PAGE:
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The Galapagos Islands and Climate Change (Small Actions Matter)

Have you ever heard the phrase, “every little bit helps?” It is a shame there are things we want to accomplish but we get discouraged because some of these goals may seem insurmountable. We may not realize that some of the things we already do may help reach that goal.  For instance, I got back from a trip to Galapagos Islands a few months ago. And as I was thinking about the trip, it occurred to me that the Galapagos Islands are like a naturalist paradise. As we make commitments to address climate change (big or small), we are moving closer to the goal of reaching a naturalist paradise of our own.

It’s always a good idea to break a goal down to various phases or parts and work toward intermediate steps of success. Even if establishing a naturalist paradise, or solving climate change if you will, seems to be unrealistic, the various steps one can take to help reach that goal are not.

One good example of this in the transportation world is  the “Vision Zero” campaign. I remember when it was called “Toward Zero Death” way back when. The idea is to set a goal of achieving no traffic fatalities or serious injuries from car crashes over a certain number of years. One’s first reaction is that it is an unattainable goal. OK, but then can you tell me if there is a group of people whose lives we can accept losing on the highway or local streets, since this goal is so “unattainable?” Could that be your wife/husband or significant other, child, parent, sibling, good friend, or a casual acquaintance? The answer is no. So we set about working with key partners and stakeholders to redesign dangerous intersections, install traffic calming devices such as roundabouts, install pedestrian road crossings, implement retroreflective signage, etc. We may not reach the ultimate goal but we will may see success along the way, in reducing the number of traffic fatalities.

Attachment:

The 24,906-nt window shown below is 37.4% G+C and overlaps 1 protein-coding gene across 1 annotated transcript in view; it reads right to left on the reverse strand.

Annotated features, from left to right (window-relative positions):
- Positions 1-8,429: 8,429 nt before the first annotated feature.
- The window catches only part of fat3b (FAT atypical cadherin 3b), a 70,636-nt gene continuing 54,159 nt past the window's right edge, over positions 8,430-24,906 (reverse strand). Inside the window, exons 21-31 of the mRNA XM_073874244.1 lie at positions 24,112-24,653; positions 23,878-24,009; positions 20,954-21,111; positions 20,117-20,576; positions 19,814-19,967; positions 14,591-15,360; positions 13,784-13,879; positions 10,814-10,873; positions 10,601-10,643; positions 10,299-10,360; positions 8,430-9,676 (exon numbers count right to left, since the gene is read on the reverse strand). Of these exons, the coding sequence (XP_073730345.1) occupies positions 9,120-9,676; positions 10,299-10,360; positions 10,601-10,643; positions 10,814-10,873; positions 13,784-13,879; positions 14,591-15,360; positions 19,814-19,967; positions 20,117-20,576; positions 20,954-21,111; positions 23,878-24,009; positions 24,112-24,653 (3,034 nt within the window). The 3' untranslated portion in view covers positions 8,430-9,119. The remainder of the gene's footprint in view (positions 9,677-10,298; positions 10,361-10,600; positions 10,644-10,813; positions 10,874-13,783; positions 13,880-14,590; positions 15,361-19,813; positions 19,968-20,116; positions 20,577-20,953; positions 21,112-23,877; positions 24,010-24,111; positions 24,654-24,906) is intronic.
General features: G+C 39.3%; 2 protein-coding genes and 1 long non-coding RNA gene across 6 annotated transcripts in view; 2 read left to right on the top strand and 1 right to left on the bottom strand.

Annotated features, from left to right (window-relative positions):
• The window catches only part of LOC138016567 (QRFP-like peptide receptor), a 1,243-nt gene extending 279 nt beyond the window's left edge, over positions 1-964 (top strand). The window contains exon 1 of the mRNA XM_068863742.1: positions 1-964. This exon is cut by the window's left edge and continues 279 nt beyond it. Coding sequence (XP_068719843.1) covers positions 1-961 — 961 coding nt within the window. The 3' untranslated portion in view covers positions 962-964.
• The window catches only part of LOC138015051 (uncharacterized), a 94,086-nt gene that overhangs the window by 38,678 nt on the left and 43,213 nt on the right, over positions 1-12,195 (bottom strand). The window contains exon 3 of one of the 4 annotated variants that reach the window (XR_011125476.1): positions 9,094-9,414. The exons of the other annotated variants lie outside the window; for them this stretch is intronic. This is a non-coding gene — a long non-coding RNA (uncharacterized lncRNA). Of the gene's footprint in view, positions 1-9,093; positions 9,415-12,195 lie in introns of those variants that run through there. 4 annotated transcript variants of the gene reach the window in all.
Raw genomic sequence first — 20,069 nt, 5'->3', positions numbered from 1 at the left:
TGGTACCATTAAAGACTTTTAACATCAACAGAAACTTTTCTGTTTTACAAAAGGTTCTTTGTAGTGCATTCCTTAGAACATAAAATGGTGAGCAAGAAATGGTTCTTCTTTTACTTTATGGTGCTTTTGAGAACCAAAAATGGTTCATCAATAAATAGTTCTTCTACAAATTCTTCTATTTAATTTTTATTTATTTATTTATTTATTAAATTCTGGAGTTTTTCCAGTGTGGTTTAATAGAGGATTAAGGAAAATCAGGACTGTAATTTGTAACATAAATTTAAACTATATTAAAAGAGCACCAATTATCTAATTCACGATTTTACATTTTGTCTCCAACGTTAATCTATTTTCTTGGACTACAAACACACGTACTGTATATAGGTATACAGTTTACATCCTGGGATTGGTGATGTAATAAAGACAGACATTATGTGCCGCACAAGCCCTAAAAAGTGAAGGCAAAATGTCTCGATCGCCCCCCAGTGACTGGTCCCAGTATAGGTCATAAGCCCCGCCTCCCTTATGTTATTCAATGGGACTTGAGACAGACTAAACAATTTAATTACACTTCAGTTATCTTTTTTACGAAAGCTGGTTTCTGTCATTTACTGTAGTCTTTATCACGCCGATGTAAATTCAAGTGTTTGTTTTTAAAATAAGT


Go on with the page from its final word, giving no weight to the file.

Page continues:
My trip to the Galapagos Islands, off the coast of Ecuador in South America, was in the early part of May, 2019. We visited the islands of North Seymour, Bartolome, Rabida, Fernandina, Isabela, Santiago, and Santa Crua. I was excited to see many species of plants and animals and had various opportunities to see them both on land and in the water. Some of the islands had very little transportation infrastructure, if any at all. In other words, I didn’t experience any rush hour unless you count the group of Orcas we saw one morning as we crossed the equator on the fourth day.  

20190512_175543I went on this trip with my sisters Virginia and Karen and my brother-in-law Stephen. I had no idea what to expect, but I was pleasantly surprised with the sights and the activities of this trip, and will always remember it. We were able to witness nature, whether from a shoreline tour on a zodiac boat, snorkeling along some of the inlets, doing a short hike along some of the natural trails and beaches or kayaking along the shores. One thing I like about traveling is being able to share my experiences with friends and colleagues. And boy did I take many pictures!

I won’t kid you, Galapagos has had its own issues in the past in which humans have introduced invasive species that have threatened the islands. But many foresighted naturalists and scientists have been able to mitigate some of those impacts, preserve the Islands and closely manage human interaction through limited tours. The wildlife is so used to visitors they don’t view humans as a threat and rarely scatter when you approach them. Nothing like being up-close and personal with a Blue Footed Boobie or a Frigatebird.